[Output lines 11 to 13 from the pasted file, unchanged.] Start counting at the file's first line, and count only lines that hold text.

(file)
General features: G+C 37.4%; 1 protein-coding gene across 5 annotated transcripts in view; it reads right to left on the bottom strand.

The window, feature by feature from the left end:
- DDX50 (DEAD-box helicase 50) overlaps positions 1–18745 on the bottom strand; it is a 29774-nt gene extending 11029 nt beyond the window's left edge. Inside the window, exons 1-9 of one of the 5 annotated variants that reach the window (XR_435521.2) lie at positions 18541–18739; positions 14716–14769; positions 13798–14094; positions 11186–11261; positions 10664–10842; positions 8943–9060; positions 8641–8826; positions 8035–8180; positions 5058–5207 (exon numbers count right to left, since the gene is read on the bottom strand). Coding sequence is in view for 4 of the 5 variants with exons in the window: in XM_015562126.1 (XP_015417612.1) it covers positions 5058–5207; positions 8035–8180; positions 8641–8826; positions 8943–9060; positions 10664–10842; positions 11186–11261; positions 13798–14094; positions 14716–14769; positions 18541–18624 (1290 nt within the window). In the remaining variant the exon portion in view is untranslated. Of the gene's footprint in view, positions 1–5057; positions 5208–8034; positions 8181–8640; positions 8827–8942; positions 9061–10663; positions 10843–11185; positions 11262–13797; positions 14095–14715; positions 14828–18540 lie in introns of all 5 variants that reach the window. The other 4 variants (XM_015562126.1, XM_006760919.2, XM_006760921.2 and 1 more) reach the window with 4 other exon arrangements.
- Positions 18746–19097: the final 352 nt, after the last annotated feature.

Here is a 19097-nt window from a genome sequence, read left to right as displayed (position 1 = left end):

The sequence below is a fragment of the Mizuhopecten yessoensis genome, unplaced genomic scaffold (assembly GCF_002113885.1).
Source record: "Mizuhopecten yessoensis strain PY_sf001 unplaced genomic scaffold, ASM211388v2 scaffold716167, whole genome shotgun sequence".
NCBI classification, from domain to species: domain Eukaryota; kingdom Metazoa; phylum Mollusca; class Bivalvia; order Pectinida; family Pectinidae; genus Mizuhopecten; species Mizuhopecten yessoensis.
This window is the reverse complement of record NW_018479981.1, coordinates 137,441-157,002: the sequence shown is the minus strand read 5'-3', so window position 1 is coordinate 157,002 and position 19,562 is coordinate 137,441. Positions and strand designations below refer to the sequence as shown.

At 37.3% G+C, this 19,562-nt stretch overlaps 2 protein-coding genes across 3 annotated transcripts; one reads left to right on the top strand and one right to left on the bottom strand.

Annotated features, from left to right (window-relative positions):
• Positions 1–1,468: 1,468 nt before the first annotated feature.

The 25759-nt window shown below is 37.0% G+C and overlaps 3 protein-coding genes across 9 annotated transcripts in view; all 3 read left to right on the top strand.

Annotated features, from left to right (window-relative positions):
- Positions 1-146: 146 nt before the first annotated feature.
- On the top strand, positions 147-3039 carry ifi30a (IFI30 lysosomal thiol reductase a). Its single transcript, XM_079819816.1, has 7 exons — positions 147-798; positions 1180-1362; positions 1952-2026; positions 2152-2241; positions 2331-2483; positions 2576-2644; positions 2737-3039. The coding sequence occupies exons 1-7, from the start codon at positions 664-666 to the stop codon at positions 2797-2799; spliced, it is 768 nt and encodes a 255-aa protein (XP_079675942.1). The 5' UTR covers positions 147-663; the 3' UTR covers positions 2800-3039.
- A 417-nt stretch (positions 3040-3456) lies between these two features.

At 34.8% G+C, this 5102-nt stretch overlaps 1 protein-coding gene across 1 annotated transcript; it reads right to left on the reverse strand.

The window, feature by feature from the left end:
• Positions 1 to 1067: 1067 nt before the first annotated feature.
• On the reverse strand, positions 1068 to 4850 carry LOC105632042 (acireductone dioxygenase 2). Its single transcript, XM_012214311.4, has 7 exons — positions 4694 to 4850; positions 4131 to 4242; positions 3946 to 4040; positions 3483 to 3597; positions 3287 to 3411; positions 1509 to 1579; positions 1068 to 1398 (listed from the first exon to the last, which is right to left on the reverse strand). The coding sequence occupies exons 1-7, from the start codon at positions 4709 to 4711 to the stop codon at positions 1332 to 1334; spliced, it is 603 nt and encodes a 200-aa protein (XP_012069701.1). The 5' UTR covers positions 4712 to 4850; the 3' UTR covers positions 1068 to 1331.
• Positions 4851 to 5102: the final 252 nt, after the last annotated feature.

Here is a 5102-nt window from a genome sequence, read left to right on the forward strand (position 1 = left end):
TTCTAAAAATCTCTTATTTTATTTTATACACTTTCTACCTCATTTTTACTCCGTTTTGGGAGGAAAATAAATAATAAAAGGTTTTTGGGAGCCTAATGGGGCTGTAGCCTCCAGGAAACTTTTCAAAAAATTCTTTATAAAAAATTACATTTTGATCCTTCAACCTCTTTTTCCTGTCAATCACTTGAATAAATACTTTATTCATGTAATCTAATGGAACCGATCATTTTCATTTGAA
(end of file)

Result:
Annotated features, from left to right (window-relative positions):
• Positions 1–1,468: 1,468 nt before the first annotated feature.

The 25759-nt window shown below is 37.0% G+C and overlaps 3 protein-coding genes across 9 annotated transcripts in view; all 3 read left to right on the top strand.